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Beautifully brutal 'You Were Never Really Here' tries too hard

Beautifully brutal ‘You Were Never Really Here’ tries too hard

If you’re a fan of aging Hollywood stars bulked up and smashing skulls — who isn’t? — you’re in luck. 

“You Were Never Really Here”, backed by Amazon and starring a monstrously thickened, bushy-bearded Joaquin Phoenix, is one of a couple of new films that cross arthouse with grindhouse for a meditative exploration of trauma, violence and snapping bones.

Directed by Lynne Ramsay, “You Were Never Really Here” follows Joe, a traumatised ex-soldier who makes a living rescuing missing girls. Dragged into a sordid conspiracy, Joe picks up his favourite hammer and set off to rescue a senator’s daughter.

The plot, adapted from a novel by Jonathan Ames, proceeds on familiar film noir tracks. But in the hands of Ramsay and cinematographer Thomas Townend — coupled with Phoenix’s committed performance and Jonny Greenwood’s haunting score — it’s far from a typical action movie. Joe and his world are explored with beautifully austere and near-abstract expressionism, lingering in near-hallucinatory fashion over his preparation for and recovery from barbarous acts rather than over the violence itself.

Joaquin Phoenix transforms into a damaged loner in “You Were Never Really Here”.


Alison Cohen Rosa

Phoenix makes a physical transformation into the looming, bushy-bearded, taciturn Joe. This bruised bruiser is the latest in a long tradition of damaged loners lost in the twinkling lights of an unforgiving society, a tradition stretching from the western to film noir. The line continues through movies like “Le Samouraï”,  “The Driver”, “Leon“,  “Drive” and even “Blade Runner 2049“, in which the lone wolf hero is literally given the same anonymous, cypher-like name as Phoenix’s Joe. 

This cinematic tradition of men with no name continues in another 2017 movie, “Brawl in Cell Block 99“, which played at the just-ended London Film Festival, alongside “You Were Never Really Here”. In “Brawl”, Vince Vaughan is also bulked up to become a close-mouthed, bone-snapping noir avenger. Both movies aspire to be more than exploitation flicks, which largely means Vaughan and Phoenix spend a good portion of both movies staring into space and walking … really … slowly.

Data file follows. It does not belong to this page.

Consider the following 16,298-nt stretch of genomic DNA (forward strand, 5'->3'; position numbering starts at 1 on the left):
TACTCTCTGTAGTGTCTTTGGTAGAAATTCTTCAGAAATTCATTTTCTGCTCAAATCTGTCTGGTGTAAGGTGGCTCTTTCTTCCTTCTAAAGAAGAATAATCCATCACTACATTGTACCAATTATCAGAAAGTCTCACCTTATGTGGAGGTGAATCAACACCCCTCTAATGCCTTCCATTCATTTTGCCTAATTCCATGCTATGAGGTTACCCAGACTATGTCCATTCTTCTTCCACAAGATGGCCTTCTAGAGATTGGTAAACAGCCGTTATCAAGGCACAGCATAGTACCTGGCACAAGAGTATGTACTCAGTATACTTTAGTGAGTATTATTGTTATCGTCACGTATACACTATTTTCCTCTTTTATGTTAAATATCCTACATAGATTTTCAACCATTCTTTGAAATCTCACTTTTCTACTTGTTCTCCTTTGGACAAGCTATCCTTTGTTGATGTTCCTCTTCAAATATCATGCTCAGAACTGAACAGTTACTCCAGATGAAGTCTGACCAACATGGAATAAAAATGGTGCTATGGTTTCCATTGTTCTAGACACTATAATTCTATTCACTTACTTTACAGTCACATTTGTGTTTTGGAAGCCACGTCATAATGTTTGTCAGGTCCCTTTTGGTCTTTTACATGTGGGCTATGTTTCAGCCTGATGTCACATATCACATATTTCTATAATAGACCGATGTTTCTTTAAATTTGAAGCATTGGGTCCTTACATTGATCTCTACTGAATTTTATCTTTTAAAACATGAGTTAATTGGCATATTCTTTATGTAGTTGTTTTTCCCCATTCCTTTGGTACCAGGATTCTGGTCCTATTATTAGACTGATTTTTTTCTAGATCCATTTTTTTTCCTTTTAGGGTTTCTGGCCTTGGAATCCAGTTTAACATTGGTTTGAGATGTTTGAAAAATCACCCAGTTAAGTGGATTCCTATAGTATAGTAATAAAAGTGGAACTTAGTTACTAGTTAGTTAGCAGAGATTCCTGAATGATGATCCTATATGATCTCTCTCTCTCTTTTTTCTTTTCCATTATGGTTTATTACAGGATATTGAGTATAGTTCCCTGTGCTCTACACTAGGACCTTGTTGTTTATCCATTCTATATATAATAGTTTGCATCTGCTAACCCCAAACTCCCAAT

“Brawl in Cell Block 99” is a simpler film, with a largely static camera and less stylised cinematography. “Here” is more intense in its discordant photography, editing and music. The inside of Joe’s head is a harsh, jangling, noisy place, and so is his film. 

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Vince Vaughan transforms into a physical force of violence in “Brawl in Cell Block 99”.


BFI London Film Festival

When the tension inevitably comes to a bloody head, “Brawl” revels in every snapped bone and crushed cranium. “You Were Never Really Here”, however, presents its action in a tantalisingly  elliptical way, reflecting one brutal hand-to-hand struggle in a mirror and lingering more over the aftermath of a shootout than over the actual fight. One sequence depicts Joe fighting his way through a house by showing the security camera feed flicking between empty stairwells and hollow hallways to give only glimpses of the savagery unfolding in the house, both building the tension of the moment and evoking Joe’s emptiness.

As powerful as this method of showing the action may be, it also distances us as the audience. I’ll take it over the wince-inducing “Brawl in Cell Block 99”, but it doesn’t help the film’s clinical tone. I found “Here” a hard film to connect with.

The film tries really, really hard to make Joe sympathetic, giving him not one, not two, but three traumatic past events to flash back to. But he isn’t motivated by love for his wife like Vaughan in “Brawl”. He doesn’t discover the pleasure of a normal life like Jean Reno in “Leon”. He doesn’t even have a cool jacket like Ryan Gosling in “Drive” (and “Blade Runner 2049). Yes, Joe loves his mum, but he’s also a walking collection of red flags. He spends his time playing with knives and ostentatiously doing tai chi in a public sauna. In the real world, he’d be the guy who grunts really loud deadlifting in the gym and is, like, really into swords.

Still, it’s a more blunt and honest depiction of a post-traumatic life than you often get from this kind of lone noir samurai movie. Joe is a damaged man in a world of pain, not a noble ascetic living a pure life in a venal city. But the film is only concerned with his trauma up to a point.

The taciturn loner at the centre of “Drive” may have been a fantasy borne of watching too many Steve McQueen movies, but at least his redemption comes from human contact while violence is something forced upon him. For Joe, his capacity for pitiless brutality almost appears as a social good. His traumatic past isn’t something for him to try to move past, but something that helps him do the terrible things the world requires.

Many critics have already hailed “You Were Never Really Here” as a masterpiece — the Metacritic score is 88 at the time of writing — but I couldn’t shake the feeling it was trying too hard. Films like “Leon” and “Drive” at least know they’re creating a escapist fantasy hero in a fantasy world. That’s what the stylish clothes and cool music are all about. Meanwhile “You Were Never Really Here” strains for profundity, with mixed results. A tooth removal in unblinking close-up brought groans from the audience at the screening I attended, while a scene involving a dying last man and the song “I’ve Never Been To Me” prompted giggles.

“You Were Never Really Here” opens in theatres in February 2018 and will be available on Amazon Video at some point.

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